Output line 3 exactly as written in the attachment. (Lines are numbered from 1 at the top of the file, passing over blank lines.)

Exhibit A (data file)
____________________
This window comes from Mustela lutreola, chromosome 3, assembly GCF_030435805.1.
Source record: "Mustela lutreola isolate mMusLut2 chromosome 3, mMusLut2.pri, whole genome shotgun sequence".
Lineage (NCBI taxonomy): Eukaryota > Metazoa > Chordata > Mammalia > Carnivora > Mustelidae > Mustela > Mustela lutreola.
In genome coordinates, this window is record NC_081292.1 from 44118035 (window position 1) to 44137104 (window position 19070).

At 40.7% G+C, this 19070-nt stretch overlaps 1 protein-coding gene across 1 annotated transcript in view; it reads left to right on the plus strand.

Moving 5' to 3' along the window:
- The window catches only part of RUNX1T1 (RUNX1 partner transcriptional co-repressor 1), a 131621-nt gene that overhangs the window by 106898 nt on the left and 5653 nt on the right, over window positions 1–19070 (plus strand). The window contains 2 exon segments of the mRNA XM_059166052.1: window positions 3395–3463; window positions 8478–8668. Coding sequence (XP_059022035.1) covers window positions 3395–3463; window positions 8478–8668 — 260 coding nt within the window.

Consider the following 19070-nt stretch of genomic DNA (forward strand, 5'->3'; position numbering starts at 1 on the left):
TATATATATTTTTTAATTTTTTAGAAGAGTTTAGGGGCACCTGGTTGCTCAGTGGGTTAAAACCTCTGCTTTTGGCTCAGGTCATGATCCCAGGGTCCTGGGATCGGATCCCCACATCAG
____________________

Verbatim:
Lineage (NCBI taxonomy): Eukaryota > Metazoa > Chordata > Mammalia > Carnivora > Mustelidae > Mustela > Mustela lutreola.